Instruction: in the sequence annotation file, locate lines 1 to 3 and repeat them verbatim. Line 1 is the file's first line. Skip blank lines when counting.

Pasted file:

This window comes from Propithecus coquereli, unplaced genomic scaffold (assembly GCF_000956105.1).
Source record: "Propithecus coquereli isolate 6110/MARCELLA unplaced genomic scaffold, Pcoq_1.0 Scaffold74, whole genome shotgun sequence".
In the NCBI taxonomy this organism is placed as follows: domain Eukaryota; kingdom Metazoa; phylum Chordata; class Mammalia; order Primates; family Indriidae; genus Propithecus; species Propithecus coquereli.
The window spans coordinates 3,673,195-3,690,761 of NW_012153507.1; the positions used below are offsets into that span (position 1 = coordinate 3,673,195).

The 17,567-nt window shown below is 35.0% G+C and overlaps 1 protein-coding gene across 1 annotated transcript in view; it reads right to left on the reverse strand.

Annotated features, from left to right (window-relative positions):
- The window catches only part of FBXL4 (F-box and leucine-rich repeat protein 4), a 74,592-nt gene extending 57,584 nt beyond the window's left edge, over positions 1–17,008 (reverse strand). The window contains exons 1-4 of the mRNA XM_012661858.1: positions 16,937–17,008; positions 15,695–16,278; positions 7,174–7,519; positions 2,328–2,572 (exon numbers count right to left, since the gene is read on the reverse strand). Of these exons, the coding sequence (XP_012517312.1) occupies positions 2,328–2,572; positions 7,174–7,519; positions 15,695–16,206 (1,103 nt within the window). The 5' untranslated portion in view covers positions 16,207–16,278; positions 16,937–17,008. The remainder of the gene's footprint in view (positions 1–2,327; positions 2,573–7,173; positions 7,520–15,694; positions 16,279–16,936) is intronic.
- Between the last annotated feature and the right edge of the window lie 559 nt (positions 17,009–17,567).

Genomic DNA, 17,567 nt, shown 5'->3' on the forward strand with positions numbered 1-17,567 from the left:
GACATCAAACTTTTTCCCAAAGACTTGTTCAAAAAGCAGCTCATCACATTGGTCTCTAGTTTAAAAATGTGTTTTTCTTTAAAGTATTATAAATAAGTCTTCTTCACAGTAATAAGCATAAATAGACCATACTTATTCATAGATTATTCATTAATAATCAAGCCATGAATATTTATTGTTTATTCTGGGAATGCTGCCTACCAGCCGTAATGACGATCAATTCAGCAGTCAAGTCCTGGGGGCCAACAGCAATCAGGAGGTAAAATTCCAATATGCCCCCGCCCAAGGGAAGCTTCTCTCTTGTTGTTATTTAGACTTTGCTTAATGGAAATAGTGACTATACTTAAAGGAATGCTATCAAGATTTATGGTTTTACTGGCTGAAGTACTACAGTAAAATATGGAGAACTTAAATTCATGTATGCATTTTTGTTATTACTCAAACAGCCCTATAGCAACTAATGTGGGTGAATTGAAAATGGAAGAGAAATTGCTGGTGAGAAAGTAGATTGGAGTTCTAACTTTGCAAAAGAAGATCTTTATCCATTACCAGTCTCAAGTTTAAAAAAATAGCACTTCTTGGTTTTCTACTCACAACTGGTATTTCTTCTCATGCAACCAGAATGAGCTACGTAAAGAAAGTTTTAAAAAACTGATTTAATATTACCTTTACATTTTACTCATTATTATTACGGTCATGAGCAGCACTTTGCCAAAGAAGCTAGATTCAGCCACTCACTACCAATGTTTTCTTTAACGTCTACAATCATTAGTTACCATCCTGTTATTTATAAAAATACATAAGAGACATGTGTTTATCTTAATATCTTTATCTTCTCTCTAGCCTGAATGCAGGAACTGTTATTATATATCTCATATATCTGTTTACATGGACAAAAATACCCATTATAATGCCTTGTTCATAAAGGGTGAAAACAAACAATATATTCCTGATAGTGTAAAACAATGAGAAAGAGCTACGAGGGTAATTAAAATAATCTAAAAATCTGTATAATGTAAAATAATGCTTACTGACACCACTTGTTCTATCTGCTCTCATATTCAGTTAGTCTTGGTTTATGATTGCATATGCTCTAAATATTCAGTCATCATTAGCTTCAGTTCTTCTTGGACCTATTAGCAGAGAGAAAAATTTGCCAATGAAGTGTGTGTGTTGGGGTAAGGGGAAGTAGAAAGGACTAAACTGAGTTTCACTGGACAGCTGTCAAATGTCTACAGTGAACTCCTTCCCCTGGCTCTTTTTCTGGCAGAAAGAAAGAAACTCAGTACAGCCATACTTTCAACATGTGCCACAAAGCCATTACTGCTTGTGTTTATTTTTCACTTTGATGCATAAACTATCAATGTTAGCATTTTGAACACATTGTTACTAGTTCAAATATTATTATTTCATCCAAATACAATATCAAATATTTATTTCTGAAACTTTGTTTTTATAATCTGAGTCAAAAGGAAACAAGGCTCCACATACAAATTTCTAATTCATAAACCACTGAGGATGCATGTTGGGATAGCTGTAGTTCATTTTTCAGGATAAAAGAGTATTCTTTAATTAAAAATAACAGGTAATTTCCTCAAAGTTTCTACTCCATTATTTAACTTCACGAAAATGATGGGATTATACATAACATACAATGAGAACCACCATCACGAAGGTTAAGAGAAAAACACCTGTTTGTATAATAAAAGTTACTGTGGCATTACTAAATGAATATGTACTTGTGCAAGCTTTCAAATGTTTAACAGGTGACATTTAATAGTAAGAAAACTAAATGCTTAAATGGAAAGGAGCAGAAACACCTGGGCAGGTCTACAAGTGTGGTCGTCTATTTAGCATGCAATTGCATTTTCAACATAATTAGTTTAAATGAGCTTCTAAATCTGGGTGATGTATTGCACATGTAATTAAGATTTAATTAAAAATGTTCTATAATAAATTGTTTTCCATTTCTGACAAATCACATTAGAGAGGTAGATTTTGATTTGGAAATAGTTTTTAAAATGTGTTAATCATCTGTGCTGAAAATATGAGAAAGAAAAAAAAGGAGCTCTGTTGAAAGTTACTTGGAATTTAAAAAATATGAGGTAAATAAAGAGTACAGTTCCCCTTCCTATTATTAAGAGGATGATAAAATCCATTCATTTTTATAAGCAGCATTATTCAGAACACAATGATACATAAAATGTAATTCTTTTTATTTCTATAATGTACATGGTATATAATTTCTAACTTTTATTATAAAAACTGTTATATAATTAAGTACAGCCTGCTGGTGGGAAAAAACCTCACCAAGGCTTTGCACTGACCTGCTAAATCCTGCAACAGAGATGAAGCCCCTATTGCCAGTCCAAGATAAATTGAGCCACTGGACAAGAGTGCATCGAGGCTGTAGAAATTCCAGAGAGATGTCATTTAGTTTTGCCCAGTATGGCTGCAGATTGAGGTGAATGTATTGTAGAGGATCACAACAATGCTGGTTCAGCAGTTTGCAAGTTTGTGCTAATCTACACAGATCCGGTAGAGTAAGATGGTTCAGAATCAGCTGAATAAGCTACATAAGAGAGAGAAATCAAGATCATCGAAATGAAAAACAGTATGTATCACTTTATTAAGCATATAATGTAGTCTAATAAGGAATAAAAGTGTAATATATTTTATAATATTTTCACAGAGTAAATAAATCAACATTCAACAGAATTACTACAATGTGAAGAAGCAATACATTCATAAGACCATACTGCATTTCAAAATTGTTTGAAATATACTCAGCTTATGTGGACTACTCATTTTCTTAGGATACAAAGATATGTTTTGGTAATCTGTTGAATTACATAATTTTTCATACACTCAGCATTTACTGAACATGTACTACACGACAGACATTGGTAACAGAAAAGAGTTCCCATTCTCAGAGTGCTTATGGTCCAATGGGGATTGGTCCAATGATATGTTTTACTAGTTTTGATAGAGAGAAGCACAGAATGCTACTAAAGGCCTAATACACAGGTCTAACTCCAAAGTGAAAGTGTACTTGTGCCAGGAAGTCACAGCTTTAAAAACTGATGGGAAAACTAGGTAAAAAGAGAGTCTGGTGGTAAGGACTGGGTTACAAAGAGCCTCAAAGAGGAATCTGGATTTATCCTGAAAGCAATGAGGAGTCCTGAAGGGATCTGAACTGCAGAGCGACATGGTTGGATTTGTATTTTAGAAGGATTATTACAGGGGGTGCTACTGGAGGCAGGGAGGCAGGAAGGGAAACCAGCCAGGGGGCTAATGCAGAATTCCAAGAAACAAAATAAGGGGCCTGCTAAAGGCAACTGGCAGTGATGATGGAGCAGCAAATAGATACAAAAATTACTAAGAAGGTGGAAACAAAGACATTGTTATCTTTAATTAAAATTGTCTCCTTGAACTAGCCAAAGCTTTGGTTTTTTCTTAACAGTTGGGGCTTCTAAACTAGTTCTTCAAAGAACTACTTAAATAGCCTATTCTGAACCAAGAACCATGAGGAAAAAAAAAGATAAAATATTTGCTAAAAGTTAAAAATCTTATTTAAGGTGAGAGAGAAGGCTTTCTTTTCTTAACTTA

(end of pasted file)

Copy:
This window comes from Propithecus coquereli, unplaced genomic scaffold (assembly GCF_000956105.1).
Source record: "Propithecus coquereli isolate 6110/MARCELLA unplaced genomic scaffold, Pcoq_1.0 Scaffold74, whole genome shotgun sequence".
In the NCBI taxonomy this organism is placed as follows: domain Eukaryota; kingdom Metazoa; phylum Chordata; class Mammalia; order Primates; family Indriidae; genus Propithecus; species Propithecus coquereli.